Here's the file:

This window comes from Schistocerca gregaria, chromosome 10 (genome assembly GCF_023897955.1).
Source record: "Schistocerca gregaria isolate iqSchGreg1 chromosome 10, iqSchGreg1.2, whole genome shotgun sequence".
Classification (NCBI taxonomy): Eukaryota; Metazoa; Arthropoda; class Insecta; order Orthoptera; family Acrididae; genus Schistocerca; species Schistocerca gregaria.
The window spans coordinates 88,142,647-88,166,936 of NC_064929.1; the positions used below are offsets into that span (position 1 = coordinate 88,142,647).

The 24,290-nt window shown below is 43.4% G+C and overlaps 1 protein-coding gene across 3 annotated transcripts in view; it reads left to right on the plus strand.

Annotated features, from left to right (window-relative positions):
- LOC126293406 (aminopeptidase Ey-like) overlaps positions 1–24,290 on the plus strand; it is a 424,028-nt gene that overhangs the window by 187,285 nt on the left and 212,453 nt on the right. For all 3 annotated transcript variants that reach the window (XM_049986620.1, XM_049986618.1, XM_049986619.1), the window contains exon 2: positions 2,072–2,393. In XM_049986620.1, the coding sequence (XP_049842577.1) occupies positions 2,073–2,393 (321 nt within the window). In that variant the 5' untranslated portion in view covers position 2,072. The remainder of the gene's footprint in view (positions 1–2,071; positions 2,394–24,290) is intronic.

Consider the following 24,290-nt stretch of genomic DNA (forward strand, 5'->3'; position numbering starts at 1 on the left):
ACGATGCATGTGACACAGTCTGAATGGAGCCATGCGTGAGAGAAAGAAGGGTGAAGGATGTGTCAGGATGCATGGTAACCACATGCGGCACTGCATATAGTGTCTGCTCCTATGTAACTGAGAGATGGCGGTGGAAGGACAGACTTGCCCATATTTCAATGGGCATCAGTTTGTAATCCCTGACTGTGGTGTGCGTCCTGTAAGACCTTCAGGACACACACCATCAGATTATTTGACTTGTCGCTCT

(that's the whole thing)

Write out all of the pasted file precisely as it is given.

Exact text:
This window comes from Schistocerca gregaria, chromosome 10 (genome assembly GCF_023897955.1).
Source record: "Schistocerca gregaria isolate iqSchGreg1 chromosome 10, iqSchGreg1.2, whole genome shotgun sequence".
Classification (NCBI taxonomy): Eukaryota; Metazoa; Arthropoda; class Insecta; order Orthoptera; family Acrididae; genus Schistocerca; species Schistocerca gregaria.
The window spans coordinates 88,142,647-88,166,936 of NC_064929.1; the positions used below are offsets into that span (position 1 = coordinate 88,142,647).

The 24,290-nt window shown below is 43.4% G+C and overlaps 1 protein-coding gene across 3 annotated transcripts in view; it reads left to right on the plus strand.

Annotated features, from left to right (window-relative positions):
- LOC126293406 (aminopeptidase Ey-like) overlaps positions 1–24,290 on the plus strand; it is a 424,028-nt gene that overhangs the window by 187,285 nt on the left and 212,453 nt on the right. For all 3 annotated transcript variants that reach the window (XM_049986620.1, XM_049986618.1, XM_049986619.1), the window contains exon 2: positions 2,072–2,393. In XM_049986620.1, the coding sequence (XP_049842577.1) occupies positions 2,073–2,393 (321 nt within the window). In that variant the 5' untranslated portion in view covers position 2,072. The remainder of the gene's footprint in view (positions 1–2,071; positions 2,394–24,290) is intronic.

Consider the following 24,290-nt stretch of genomic DNA (forward strand, 5'->3'; position numbering starts at 1 on the left):
ACGATGCATGTGACACAGTCTGAATGGAGCCATGCGTGAGAGAAAGAAGGGTGAAGGATGTGTCAGGATGCATGGTAACCACATGCGGCACTGCATATAGTGTCTGCTCCTATGTAACTGAGAGATGGCGGTGGAAGGACAGACTTGCCCATATTTCAATGGGCATCAGTTTGTAATCCCTGACTGTGGTGTGCGTCCTGTAAGACCTTCAGGACACACACCATCAGATTATTTGACTTGTCGCTCT